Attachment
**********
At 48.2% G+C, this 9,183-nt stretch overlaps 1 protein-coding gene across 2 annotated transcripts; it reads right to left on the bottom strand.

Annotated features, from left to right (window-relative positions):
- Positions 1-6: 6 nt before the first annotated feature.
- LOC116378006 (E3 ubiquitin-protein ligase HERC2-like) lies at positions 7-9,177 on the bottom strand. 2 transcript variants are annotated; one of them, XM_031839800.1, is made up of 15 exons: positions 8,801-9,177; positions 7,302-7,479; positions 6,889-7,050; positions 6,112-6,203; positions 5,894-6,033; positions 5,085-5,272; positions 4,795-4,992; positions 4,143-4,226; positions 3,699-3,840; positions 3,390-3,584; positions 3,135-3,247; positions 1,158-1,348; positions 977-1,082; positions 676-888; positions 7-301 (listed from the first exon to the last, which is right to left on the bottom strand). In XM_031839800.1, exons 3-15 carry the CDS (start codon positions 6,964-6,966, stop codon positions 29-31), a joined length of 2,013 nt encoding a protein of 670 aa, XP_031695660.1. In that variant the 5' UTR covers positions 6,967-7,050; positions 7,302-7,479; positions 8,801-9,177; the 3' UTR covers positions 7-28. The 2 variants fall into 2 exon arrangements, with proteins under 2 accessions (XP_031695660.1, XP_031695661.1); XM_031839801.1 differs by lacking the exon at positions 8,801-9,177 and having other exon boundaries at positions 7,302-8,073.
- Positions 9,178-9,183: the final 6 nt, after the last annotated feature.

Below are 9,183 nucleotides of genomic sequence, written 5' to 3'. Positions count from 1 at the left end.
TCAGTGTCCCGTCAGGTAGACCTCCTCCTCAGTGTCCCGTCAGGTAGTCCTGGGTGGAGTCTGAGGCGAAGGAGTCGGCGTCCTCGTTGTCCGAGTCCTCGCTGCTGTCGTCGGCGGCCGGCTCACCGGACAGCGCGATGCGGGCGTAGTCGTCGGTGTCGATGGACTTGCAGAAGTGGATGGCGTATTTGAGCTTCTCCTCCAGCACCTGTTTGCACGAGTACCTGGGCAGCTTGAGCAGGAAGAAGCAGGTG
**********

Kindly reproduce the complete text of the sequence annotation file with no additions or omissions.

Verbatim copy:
At 48.2% G+C, this 9,183-nt stretch overlaps 1 protein-coding gene across 2 annotated transcripts; it reads right to left on the bottom strand.

Annotated features, from left to right (window-relative positions):
- Positions 1-6: 6 nt before the first annotated feature.
- LOC116378006 (E3 ubiquitin-protein ligase HERC2-like) lies at positions 7-9,177 on the bottom strand. 2 transcript variants are annotated; one of them, XM_031839800.1, is made up of 15 exons: positions 8,801-9,177; positions 7,302-7,479; positions 6,889-7,050; positions 6,112-6,203; positions 5,894-6,033; positions 5,085-5,272; positions 4,795-4,992; positions 4,143-4,226; positions 3,699-3,840; positions 3,390-3,584; positions 3,135-3,247; positions 1,158-1,348; positions 977-1,082; positions 676-888; positions 7-301 (listed from the first exon to the last, which is right to left on the bottom strand). In XM_031839800.1, exons 3-15 carry the CDS (start codon positions 6,964-6,966, stop codon positions 29-31), a joined length of 2,013 nt encoding a protein of 670 aa, XP_031695660.1. In that variant the 5' UTR covers positions 6,967-7,050; positions 7,302-7,479; positions 8,801-9,177; the 3' UTR covers positions 7-28. The 2 variants fall into 2 exon arrangements, with proteins under 2 accessions (XP_031695660.1, XP_031695661.1); XM_031839801.1 differs by lacking the exon at positions 8,801-9,177 and having other exon boundaries at positions 7,302-8,073.
- Positions 9,178-9,183: the final 6 nt, after the last annotated feature.

Below are 9,183 nucleotides of genomic sequence, written 5' to 3'. Positions count from 1 at the left end.
TCAGTGTCCCGTCAGGTAGACCTCCTCCTCAGTGTCCCGTCAGGTAGTCCTGGGTGGAGTCTGAGGCGAAGGAGTCGGCGTCCTCGTTGTCCGAGTCCTCGCTGCTGTCGTCGGCGGCCGGCTCACCGGACAGCGCGATGCGGGCGTAGTCGTCGGTGTCGATGGACTTGCAGAAGTGGATGGCGTATTTGAGCTTCTCCTCCAGCACCTGTTTGCACGAGTACCTGGGCAGCTTGAGCAGGAAGAAGCAGGTG